You may have seen or heard the slogan “Here is Paris” somewhere on TV. Well, the famous slogan simply means “C’est Paris”, which derives from the famous French football club Paris St. Germain. Today’s article, however, won’t be about French football but rather about French music, more specifically: hip hop.
In the American world, Paris is often considered a capital of fashion, the capital of love or a tourist paradise (Eiffel Tower, Le Louvre, Champs Elysée, etc.). What Americans may not know, however, is that the music of suburb (French suburb) plays a crucial role in the culture of the city.
Parisian urban culture is mainly influenced by immigrants from North and West Africa (Algeria, Tunisia, Morocco, Senegal, Mali, Ivory Coast). These migrants from the former French colonies constitute nearly 47.5% of immigrants living in France (2020). In the book Black, White, Arabauthor Alain-Phillipe Durand establishes the influences of North and West African culture in the rise of the hip hop scene in Paris in the early 90s.
Hip-hop was brought by DJ Dee Nasty in Paris in the late 1980s. In the early 1990s, the French government enforced the law “The Toubon Lawwhich required radio stations to broadcast at least 40% French music out of all the music they broadcast. Consequently, this law launched the French branch of hip-hop into the mainstream. Hip-hop duo Suprême NTM popularized the art across the country and in the former French colonies.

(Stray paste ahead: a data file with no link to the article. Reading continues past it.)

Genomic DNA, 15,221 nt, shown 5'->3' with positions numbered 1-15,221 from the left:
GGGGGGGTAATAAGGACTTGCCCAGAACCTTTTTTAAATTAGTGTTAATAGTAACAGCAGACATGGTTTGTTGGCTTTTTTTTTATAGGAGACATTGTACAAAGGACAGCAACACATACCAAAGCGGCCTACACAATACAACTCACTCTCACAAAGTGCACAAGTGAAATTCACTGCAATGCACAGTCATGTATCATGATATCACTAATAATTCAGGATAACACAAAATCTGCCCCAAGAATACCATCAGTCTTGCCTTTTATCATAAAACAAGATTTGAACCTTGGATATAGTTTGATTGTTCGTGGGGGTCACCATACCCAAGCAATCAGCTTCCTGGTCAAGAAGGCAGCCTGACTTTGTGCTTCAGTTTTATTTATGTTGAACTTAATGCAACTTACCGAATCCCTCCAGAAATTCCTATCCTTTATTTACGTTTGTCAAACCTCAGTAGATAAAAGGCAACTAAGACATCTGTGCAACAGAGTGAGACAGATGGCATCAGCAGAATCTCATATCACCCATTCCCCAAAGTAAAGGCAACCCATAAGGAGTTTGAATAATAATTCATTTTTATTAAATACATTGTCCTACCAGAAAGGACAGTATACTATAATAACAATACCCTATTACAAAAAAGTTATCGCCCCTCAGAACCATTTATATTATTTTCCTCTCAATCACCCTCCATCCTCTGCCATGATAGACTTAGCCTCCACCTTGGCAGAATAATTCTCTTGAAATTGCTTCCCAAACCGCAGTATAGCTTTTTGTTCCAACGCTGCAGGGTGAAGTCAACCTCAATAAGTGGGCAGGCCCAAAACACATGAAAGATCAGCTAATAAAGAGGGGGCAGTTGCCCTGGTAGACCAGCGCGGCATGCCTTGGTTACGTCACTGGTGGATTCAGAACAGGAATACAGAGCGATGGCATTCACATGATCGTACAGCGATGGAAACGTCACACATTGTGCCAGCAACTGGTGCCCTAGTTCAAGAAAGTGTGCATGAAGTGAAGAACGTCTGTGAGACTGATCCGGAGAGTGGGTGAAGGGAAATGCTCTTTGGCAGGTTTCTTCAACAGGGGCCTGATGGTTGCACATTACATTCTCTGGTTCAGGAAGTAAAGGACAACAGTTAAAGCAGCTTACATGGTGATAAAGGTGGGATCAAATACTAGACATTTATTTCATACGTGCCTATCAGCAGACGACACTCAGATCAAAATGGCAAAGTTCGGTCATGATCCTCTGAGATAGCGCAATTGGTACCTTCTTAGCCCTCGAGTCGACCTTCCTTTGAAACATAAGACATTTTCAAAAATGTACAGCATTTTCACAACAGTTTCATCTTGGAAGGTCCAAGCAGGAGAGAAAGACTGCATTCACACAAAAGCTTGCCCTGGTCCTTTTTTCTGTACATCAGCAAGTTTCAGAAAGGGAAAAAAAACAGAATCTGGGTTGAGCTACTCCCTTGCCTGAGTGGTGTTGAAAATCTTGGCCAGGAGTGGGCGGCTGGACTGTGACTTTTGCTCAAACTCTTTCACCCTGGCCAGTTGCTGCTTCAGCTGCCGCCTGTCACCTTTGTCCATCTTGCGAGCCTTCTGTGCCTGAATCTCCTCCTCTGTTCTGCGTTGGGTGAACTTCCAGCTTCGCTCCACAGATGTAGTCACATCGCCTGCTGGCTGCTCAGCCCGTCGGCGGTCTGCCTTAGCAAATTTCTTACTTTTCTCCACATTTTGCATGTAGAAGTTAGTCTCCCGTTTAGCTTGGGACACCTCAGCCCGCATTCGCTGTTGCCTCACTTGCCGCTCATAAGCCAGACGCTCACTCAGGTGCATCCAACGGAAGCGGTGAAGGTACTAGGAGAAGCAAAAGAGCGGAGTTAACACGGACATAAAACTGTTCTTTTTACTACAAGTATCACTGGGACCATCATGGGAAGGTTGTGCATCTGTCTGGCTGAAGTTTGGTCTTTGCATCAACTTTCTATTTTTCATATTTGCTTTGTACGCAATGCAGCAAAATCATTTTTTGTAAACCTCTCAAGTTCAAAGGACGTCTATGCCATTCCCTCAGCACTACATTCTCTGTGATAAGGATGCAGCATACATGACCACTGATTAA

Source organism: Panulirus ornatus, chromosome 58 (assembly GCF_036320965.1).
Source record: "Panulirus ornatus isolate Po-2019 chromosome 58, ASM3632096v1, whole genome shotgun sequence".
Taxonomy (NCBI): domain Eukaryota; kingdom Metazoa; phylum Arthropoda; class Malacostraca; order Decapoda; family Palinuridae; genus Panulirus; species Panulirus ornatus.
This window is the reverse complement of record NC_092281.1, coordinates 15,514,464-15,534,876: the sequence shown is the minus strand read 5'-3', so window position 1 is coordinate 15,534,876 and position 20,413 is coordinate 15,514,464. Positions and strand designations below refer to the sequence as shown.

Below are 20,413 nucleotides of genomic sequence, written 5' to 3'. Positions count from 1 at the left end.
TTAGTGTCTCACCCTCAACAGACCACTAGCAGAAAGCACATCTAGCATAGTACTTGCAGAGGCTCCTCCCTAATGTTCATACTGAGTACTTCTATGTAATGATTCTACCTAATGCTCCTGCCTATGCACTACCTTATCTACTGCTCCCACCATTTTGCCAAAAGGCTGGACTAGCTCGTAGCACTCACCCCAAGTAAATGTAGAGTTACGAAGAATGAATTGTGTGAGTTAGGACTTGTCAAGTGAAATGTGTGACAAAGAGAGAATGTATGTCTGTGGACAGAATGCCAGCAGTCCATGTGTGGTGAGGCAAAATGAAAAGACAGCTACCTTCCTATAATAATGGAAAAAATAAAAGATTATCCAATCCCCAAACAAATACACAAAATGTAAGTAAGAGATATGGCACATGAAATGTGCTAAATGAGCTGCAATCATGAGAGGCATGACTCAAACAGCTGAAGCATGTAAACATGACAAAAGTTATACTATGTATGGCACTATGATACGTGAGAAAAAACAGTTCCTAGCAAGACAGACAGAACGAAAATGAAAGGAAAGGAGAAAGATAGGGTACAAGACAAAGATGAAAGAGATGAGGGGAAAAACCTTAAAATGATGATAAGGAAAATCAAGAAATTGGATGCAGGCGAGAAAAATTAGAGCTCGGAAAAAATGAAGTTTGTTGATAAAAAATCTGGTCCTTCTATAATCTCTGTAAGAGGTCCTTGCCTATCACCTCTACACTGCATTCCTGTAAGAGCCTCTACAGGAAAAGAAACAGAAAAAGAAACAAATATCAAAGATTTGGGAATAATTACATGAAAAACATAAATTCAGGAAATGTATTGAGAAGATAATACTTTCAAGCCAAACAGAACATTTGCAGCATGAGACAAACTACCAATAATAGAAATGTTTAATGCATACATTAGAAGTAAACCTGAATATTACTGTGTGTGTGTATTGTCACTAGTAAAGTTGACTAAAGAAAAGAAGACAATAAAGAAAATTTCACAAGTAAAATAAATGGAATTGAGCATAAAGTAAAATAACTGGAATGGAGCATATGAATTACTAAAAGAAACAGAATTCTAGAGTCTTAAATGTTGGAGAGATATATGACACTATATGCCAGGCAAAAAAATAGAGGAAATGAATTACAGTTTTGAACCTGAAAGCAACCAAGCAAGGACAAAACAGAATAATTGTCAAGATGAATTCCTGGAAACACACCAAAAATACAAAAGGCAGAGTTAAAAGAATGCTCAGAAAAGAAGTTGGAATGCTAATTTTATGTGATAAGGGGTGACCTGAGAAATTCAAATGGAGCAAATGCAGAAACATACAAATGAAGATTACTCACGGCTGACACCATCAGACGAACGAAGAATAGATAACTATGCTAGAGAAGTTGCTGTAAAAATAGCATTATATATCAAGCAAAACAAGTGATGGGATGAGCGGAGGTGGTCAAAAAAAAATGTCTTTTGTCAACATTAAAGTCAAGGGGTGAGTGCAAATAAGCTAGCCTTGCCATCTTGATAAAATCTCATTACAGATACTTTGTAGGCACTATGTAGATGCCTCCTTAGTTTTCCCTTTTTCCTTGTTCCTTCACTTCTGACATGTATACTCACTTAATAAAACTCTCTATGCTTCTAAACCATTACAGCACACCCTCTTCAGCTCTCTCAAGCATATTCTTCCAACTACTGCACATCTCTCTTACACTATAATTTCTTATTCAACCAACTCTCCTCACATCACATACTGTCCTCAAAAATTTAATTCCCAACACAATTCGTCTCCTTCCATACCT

However, MC-Solar was the first rapper to introduce the French landscape to the American public. In 1993, MC Solaar was featured on the Guruthe classic album of Jazz Matazz Vol. I on the song”The Good, The Evil“. Subsequently, he signed with the London acid jazz label Talkin’ Loud. MC Solaar is considered by far the greatest lyricist of the Francophonie.
With over 350 million Francophiles worldwide, it was inevitable that the French hip-hop scene would play no less than second fiddle to the American market. French academia mandates the use of their language with a strong emphasis on literature and philosophical texts. Therefore, French lyrics mainly emphasize metaphors, similes, analogies, and double meanings. Also, the use of verlan (tongue upside down) from the streets of Paris, adds to the musical style.
The messages often expressed in French hip-hop lyrics tend to highlight racism, social economy issues (living in the suburbs), and Afro-French politics. You’ll also often hear French rappers mention in their lyrics their home suburb or the area code of their neighborhood, the French equivalent of American rappers “calling out” their city. Suburbs such as Sevran, often referred to as 93 (city department number), are responsible for revealing the best talents of French artists such as Supreme NTM, Kaaris, Kalash Criminal, Sofianeand more.
Other suburbs like 92 (also known as Boulogne-Billancourt) revealed groups like Crazy, The Wise Poets of the Street, Booba, 113, Guizmoand PLK. The 95 (Val d’Oise) revealing Youssoupha, 404Billy, Seth Guekoetc One of the greatest groups in French hip-hop culture is I AM which hails from Marseille, a notable city in the south of France and perhaps Paris’s greatest rival.
The golden age of French hip hop was the period from 1994 to 2000. This era saw classic hip hop albums such as Supreme DTM (eponymous album), fight in prose (1994) by MC Solaar, Silver Micro School (1998) by IAM, Opera Puccino (1998) by Oxmo Puccino, and First consultation (1996) by Doc Gyneco. In my opinion, 1998 was the best year for French hip hop to date.
The last decade has seen the emergence of French-speaking cities and countries (namely Lyon, Lille, Belgium and Switzerland) in the French hip-hop scene. Ultimately, however, the new generation of rappers like Alpha Wann, NekfireCriminal Kalash, Ninhoand Master Gims perpetuate the Parisian musical tradition.
Below are two Apple Music playlist links to the genre, if you want to look into French music for yourself. Enjoy!